In recent years, human society has entered the age of big data. With the rapid development of information sciences and technology, many businesses and industries have undergone great changes. While the scale of the enterprises is increasing, production technology, production equipments and industrial processes are becoming more and more complex. As a consequence, traditional methods for analyzing and controlling the system, which need to establish mathematical models based on physical and chemical mechanisms, have become infeasible. Due to modern digital sensor, digital storage, digital communication and processing technologies and their universal applications, these enterprises generate a vast amount of data on a daily basis, which reflect various information about the system dynamics. How to effectively use these online and offline data to combine data mining, pattern recognition and computer technologies with control theory and systems engineering, has become a very important issue that needs to be addressed.
The aim of our work is to develop some data-based methods not only for system analysis, but also for nonlinear systems control under the condition of no explicit mathematical models. The study on system properties is an important topic in control theory and systems engineering. We first develop a series of data-based methods for analyzing the state/output controllability and state observability, the stability of the equilibrium point, the input-to-state stability as well as the input-to-output stability of linear discrete-time systems, which have unknown parameter matrices. These data-based methods only use measured data to compute the state/output controllability matrices and the state observability matrix, in order to verify the corresponding properties. Compared with the traditional model-based approaches, which have to identify the system parameter matrices, they have the advantages of higher calculation precision and lower computational complexity. We then develop some data-based methods to analyze the stability of a class of nonlinear discrete-time systems, which have unknown mathematical models. These methods also study the domain of attraction for the asymptotically stable equilibrium point, by using the measured state data.
After system analysis, we give a direct data-based output feedback control (DDBOFC) method for a class of nonlinear systems, which have unknown mathematical models. This method is characterized by the low requirement for the priori knowledge about the system dynamics, and it studies the control problem in two stages. In the first stage, we assumed that there are not measurement noises or process noises in the measured data. We apply a fast sampling technique to measure the output signal, which contains information about the nonlinear system. The zero-order hold (ZOH) as well as the control switch are also applied to collect system information. Then, the corresponding Jacobian matrices are calculated according to these sampled output data, and the feedback gain matrix is calculated and adjusted based on these Jacobian matrices. Theoretical analysis on the convergence and simulation results demonstrate the feasibility of this DDBOFC method. In the second stage, we study the case where there are measurement noises in the sampled output data. We still apply the fast sampling, the ZOH and the control switch for information collection. This method applies a data-based least squares estimation (DBLSE) algorithm to obtain the best unbiased estimators of corresponding Jacobian matrices, based on which the feedback gain matrix is calculated and adjusted. Also, we present theoretical analysis and computer simulation to demonstrate the feasibility.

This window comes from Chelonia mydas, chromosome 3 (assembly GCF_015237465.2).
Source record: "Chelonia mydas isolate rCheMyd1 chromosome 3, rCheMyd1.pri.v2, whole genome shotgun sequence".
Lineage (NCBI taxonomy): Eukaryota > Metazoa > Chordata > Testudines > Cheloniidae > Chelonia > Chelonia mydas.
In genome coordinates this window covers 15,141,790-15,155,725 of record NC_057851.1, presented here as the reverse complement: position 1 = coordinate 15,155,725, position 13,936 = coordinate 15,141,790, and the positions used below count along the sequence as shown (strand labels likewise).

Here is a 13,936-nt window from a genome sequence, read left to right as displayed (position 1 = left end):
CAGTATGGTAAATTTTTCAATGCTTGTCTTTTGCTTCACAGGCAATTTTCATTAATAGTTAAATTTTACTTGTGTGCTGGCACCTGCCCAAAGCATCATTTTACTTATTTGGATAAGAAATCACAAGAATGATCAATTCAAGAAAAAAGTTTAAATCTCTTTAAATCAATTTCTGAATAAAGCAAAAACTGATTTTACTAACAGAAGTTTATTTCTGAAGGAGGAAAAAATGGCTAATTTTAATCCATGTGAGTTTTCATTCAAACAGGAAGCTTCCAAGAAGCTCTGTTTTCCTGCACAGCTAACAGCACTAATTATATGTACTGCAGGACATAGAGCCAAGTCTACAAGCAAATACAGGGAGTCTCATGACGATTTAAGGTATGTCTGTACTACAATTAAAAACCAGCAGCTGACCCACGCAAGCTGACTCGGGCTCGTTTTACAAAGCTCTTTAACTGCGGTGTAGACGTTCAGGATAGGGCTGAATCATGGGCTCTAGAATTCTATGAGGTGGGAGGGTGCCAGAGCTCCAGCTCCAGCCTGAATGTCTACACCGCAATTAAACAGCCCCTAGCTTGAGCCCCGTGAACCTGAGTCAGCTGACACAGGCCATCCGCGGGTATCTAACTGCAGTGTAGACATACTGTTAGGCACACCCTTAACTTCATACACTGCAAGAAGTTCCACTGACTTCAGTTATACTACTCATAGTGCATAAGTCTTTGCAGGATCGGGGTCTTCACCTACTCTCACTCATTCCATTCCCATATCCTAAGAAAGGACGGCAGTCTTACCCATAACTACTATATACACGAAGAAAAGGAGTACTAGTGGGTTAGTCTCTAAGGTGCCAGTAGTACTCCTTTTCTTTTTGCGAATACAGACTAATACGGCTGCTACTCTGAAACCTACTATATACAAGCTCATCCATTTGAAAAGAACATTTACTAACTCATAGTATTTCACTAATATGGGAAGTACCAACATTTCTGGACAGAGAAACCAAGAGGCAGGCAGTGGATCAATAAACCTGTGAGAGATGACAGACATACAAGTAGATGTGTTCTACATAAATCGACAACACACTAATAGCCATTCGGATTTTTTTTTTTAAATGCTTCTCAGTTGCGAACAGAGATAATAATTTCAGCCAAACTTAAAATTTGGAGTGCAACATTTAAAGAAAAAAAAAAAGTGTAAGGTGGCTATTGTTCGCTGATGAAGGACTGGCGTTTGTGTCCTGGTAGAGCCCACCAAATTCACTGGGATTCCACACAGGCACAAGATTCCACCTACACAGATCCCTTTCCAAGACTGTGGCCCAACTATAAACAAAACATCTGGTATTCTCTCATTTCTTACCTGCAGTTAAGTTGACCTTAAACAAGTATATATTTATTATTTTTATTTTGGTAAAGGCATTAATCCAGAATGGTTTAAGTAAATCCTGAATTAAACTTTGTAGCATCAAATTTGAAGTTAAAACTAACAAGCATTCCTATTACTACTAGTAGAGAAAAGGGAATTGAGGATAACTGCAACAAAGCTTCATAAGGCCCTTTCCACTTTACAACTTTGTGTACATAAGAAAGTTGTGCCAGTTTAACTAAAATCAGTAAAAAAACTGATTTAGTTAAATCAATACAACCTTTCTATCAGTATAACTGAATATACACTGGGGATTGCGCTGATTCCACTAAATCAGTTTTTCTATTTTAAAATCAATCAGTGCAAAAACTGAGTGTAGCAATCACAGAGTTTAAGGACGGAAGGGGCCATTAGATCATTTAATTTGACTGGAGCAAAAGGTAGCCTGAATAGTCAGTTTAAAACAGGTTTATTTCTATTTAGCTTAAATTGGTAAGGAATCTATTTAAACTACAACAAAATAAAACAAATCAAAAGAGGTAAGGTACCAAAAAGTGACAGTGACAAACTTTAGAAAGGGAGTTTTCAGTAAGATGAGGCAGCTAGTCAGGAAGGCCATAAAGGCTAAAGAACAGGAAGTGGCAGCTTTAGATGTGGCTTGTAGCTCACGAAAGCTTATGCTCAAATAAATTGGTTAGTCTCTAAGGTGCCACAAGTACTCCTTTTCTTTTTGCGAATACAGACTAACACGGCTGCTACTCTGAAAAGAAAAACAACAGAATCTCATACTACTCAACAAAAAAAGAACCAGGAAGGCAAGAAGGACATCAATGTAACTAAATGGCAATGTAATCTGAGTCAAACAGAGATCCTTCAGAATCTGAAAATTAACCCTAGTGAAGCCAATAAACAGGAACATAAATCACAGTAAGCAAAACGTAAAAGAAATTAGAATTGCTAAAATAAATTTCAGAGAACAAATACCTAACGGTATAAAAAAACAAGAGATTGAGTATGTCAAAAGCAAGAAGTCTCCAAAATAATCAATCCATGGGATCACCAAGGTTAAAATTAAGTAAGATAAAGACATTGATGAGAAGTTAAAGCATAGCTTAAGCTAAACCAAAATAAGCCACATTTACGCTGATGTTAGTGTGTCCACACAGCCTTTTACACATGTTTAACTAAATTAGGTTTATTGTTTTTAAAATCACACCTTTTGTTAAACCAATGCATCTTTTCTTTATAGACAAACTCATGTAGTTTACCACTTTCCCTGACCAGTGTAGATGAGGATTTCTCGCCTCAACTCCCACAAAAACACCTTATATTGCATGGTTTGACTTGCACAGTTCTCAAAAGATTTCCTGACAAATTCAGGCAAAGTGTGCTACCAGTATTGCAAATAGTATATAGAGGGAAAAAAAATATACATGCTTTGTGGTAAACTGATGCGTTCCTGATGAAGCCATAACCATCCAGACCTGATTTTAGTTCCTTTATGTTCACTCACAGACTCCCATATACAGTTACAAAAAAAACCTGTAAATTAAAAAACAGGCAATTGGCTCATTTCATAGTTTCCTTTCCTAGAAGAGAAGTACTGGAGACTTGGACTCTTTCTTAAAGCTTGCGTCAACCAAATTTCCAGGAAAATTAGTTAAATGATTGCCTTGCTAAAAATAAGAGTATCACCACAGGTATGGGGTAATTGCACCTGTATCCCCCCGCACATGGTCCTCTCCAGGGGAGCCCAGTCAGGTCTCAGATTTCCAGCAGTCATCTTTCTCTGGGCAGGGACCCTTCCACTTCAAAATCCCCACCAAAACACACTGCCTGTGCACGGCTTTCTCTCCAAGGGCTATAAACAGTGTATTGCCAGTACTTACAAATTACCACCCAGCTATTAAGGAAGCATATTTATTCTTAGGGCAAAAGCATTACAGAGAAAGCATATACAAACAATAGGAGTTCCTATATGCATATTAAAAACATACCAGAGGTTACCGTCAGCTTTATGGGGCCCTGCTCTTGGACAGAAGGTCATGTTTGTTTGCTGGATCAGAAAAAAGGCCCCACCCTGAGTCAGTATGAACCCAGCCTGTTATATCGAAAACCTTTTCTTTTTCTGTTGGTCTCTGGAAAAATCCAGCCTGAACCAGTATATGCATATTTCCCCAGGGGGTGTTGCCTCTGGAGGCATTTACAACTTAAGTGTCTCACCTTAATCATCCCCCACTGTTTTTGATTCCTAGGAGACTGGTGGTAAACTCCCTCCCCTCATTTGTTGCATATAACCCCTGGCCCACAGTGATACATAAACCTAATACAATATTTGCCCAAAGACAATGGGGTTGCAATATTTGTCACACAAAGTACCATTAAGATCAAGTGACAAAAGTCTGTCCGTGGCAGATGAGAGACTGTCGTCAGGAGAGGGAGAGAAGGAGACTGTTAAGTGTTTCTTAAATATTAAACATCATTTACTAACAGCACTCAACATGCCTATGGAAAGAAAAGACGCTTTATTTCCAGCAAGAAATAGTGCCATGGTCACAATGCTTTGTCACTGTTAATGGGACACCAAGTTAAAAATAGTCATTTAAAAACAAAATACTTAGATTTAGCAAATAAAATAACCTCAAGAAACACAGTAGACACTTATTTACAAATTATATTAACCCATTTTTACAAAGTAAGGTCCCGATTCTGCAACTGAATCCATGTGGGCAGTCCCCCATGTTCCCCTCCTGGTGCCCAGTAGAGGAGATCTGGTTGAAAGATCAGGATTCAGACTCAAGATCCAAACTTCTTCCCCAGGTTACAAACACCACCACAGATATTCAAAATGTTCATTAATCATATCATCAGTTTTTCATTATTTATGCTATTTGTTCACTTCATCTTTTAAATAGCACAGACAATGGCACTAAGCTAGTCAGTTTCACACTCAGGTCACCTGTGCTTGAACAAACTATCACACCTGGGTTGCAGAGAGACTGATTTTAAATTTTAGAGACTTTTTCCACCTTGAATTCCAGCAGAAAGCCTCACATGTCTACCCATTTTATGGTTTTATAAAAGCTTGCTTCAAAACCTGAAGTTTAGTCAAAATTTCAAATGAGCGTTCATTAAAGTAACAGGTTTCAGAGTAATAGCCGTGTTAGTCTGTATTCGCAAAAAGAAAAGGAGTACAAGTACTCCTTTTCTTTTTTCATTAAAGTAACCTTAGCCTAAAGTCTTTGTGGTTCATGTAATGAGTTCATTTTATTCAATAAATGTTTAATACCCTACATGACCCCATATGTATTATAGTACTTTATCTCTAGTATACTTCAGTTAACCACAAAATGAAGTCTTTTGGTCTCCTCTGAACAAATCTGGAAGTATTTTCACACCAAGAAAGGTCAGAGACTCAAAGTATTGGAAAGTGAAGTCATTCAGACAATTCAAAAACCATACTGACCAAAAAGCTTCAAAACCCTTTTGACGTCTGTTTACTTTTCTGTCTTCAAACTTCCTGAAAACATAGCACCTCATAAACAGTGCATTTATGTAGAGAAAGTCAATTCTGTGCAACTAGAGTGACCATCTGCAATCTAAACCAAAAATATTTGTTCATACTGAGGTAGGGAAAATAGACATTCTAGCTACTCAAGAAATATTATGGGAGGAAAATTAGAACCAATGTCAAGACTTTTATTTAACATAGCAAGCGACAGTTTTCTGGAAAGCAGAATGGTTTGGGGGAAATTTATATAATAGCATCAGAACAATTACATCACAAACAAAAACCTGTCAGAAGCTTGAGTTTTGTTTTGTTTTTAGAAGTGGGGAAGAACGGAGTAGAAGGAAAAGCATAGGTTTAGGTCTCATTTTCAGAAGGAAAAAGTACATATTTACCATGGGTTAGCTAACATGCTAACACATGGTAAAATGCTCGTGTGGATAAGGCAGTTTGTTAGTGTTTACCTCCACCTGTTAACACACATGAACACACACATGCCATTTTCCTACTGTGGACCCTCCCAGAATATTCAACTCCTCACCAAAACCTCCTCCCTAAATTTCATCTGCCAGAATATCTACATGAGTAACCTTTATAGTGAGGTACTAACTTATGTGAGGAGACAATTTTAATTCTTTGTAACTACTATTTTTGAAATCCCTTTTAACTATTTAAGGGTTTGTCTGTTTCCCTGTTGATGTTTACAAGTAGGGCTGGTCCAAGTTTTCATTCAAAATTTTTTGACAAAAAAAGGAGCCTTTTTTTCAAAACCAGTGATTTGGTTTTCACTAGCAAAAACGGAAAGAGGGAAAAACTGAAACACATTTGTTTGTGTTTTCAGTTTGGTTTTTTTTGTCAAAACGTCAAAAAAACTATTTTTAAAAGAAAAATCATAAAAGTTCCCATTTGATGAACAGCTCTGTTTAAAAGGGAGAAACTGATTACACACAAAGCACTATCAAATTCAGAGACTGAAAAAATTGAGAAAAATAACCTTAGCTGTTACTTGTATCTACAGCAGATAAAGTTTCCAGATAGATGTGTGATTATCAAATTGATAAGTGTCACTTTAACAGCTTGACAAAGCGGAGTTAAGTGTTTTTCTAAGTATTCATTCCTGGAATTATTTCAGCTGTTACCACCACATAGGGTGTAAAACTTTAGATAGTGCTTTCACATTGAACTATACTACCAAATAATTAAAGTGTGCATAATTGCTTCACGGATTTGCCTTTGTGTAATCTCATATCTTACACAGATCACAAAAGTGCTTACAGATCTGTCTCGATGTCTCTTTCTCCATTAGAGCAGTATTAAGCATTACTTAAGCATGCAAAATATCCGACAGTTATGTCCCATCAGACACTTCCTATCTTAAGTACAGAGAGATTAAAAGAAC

The last part of this thesis is an indirect data-based output feedback control (IDBOFC) method for a class of nonlinear discrete-time systems, which have unknown mathematical models. This IDBOFC method is also based on some prior knowledge about the system. We first use the neural network and historical I/O data to establish an equivalent model, which approximates the original system. Then, with this approximate model and the measured output data, we use a nonlinear programming method to estimate the corresponding Jacobian matrices. The feedback controller is designed in real-time according to these Jacobian matrices, which can drive the output signal to its desired value.
|School:||University of Illinois at Chicago|
|School Location:||United States -- Illinois|
|Source:||DAI-B 74/12(E), Dissertation Abstracts International|
|Subjects:||Computer Engineering, Electrical engineering, Systems science|
|Keywords:||Control engineering, Controllability, Jacobian matrices, Output feedback control, Zero-order hold|
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